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ICYMI: Unchecked Federal Spending Is Leading Us to Fiscal Calamity

Mar 6, 2019 by AFP

ARLINGTON, Va. – Russ Latino, the Vice President of Americans for Prosperity’s Economic Opportunity Portfolio, issued the following statement on reports that the federal deficit grew 77 percent in the first four months of fiscal year 2019 compared to last year during the same timeframe:

“Every American should be concerned about the risks of rising deficits, but make no mistake, our $22 trillion national debt is the result of overspending, not lack of revenue. We’ve long advocated pairing tax cuts with spending restraint, and we continue to urge Congress to work together to avert this looming fiscal crisis. Failing to take this threat seriously could have devastating and lasting consequences that will impact millions of lives. Both parties contributed to the problem and both parties are needed solve it.”

Read more about the dangers of unchecked federal spending from AFP Senior Policy Fellow Alison Acosta Winters in The Fiscal Times today.

Unchecked Federal Spending Is Leading Us to Fiscal Calamity

By: Alison Acosta Winters


The Congressional Budget Office recently released its annual budget forecast intended to guide Washington’s spending and tax decisions. …

The list of alarming statistics in CBO’s report is too long to recount them all, but consider these: Annual spending growing from $4 trillion to $7 trillion over the coming decade, and debt growing from $21 trillion to $31 trillion. …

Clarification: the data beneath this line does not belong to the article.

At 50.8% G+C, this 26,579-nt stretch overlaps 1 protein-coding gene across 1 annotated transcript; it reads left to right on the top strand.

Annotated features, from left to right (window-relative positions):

Numbers this large are unrelatable for most people, but here’s a good way to illustrate the problem: Last year, for every household in America, the federal government collected $26,000 in taxes but spent $32,000, and added $6,000 to the credit card that already had a $168,000 balance.

According to the report, Social Security and Medicare alone are responsible for $12 trillion in new spending and about 85 percent of total new debt.

Why should you care? Several reasons. First, growing spending and debt mean slower economic growth. That may sound esoteric, but it boils down to fewer jobs, lower wage growth and higher costs to start a new business or expand an existing one. …

Second, this high debt makes it more likely that the country will experience a fiscal or financial crisis where a severe economic shock could rock the country. …

Lastly, this unhealthy fiscal outlook means that lawmakers have little room to deal with pressing priorities that could emerge, such as defending the country from foreign aggression. It will also crowd out constitutional government functions like law enforcement and the judiciary.

Won’t higher taxes solve the problem?  Not according to Brian Riedl of the Manhattan Institute. Riedl found the combined payroll tax you and your employer pay would need to more than double from 15.3 percent to 33.5 percent. This would only stabilize debt, not balance the budget.

We cannot grow or tax our way out of this problem. The only way to prevent the coming fiscal calamity is to reshape federal spending programs, including Social Security and Medicare, so they work better and are affordable for all Americans.

Washington has more than an opportunity to tackle this issue — it has an obligation. Will it deliver?

Click here to read the full op-ed.

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